Rose Care

While at the moment, I have exactly one mini-rose, I'm expecting an order from Jackson Perkins and I've been studying.
I looked at a seemingly miraculous all-in-one rose & flower care, 3 systemic products in one. Fertilizes, feeds and renews! Insect control! Disease control! One application protects for up to 6 weeks! (Bayer Advanced Garden). You put 2 tbs. in a gallon of water, water rose, and ta dum! takes care of everything that could possible ail a rose.
Seems too good to be true ...
Is it?
Donna
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On Sun, 03 Apr 2005 21:23:14 GMT, Donna deMedicis

Who knows. I have my doubts but I'd be interested in hearing if this is true or not. Roses require extensive and regular maintenance: feeding, watering, pruning, insect and fungus control, some winter protection, removal of spent flowers, etc. Most roses grow best in full sun and prefer organic fertilizers (rotted manure, fish emulsion, compost).
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Donna deMedicis wrote:

Of course it's too good to be true.
It's like using statin drugs and aspirin to prevent heart attacks. In some specific circumstances, it works. Most of the time, it's just a waste of money. And in some circumstances can it cause great harm.
Feed them only when they need to be fed. Control insects only when they need to be controlled. And treat only the diseases that need to be treated. In other words, don't just dump fertilizer, insecticide and other chemicals on them unless there is a specific need to do so. They'll also be happier and healthier if you address issues in a natural rather than chemical way. Beautiful roses grew long before magic chemicals were invented.
Or another way to look at it: Why spend $50 on chemicals when you could replace a failed rose for $15? If inexpensive organic methods fail, replace them instead of making a chemical company rich.
Healthy soil to begin with. Compost mulch each year. Spacing and pruning to encourage good air circulation. Spray them with compost tea. Weed the area around them. All fairly easy and inexpensive. And far better than spending a fortune on chemicals to treat problems that don't exist. And if it doesn't work, replacing it all is still less expensive than polluting them with unnecessary, perhaps even harmful chemicals.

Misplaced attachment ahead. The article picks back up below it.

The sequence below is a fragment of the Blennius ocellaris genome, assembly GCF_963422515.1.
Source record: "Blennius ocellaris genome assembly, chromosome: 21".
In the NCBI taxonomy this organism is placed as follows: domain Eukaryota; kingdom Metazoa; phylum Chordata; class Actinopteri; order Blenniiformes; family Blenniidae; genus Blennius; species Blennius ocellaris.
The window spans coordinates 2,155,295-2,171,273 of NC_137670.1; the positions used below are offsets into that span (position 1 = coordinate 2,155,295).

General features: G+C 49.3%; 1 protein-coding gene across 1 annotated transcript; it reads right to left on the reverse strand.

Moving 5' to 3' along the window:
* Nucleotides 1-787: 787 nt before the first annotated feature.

--
Warren H.

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Donna deMedicis wrote:

In a word: YES! But one word will not suffice.
First of all, roses should not be fed the first year they are in the ground. You want the plant to develop a strong root system first, in order to support a vigorous growth of flowers and foliage. Any garden book will tell you how to plant a rose. Just add a generous amount of superphosphate or bonemeal into the bottom of the planting hole, making sure that this is in an area below the new plant and not directly touching the roots. Both items (one chemical and one organic) provide phosphorus, which is the only nutrient that does not readily dissolve and move through the soil (and thus must be in place before planting). Phosphorus promotes both root growth and flowering.
If the plants flower in their first year, that's okay. But don't feed to promote flowering until the second spring. Then, feeding should be adjusted towards your particular soil. Roses prefer a slightly acidic soil. If your soil or water are alkaline, feed with acidic fertilizers. If your soil is very acidic, you might have to add lime. There is no one magic recipe.
My soil is quite alkaline and my water is slightly aklaline. I start the spring with a jolt of acid; see the 15 March entry in my Garden Diary at <URL:http://www.rossde.com/garden/diary/index.html . After that, Ifeed my roses about monthly. One month, I use ammonium sulfate to provide more acid and nitrogen. The next month, I use Bayer's 2-in-1 Rose & Flower Care granules for both nutrients and pest control. Every so often, I toss another two handsful of gypsum around each rose to keep my clay soil porous. I keep feeding through October. The roses keep blooming until I prune them in January.
--
David E. Ross
Climate: California Mediterranean
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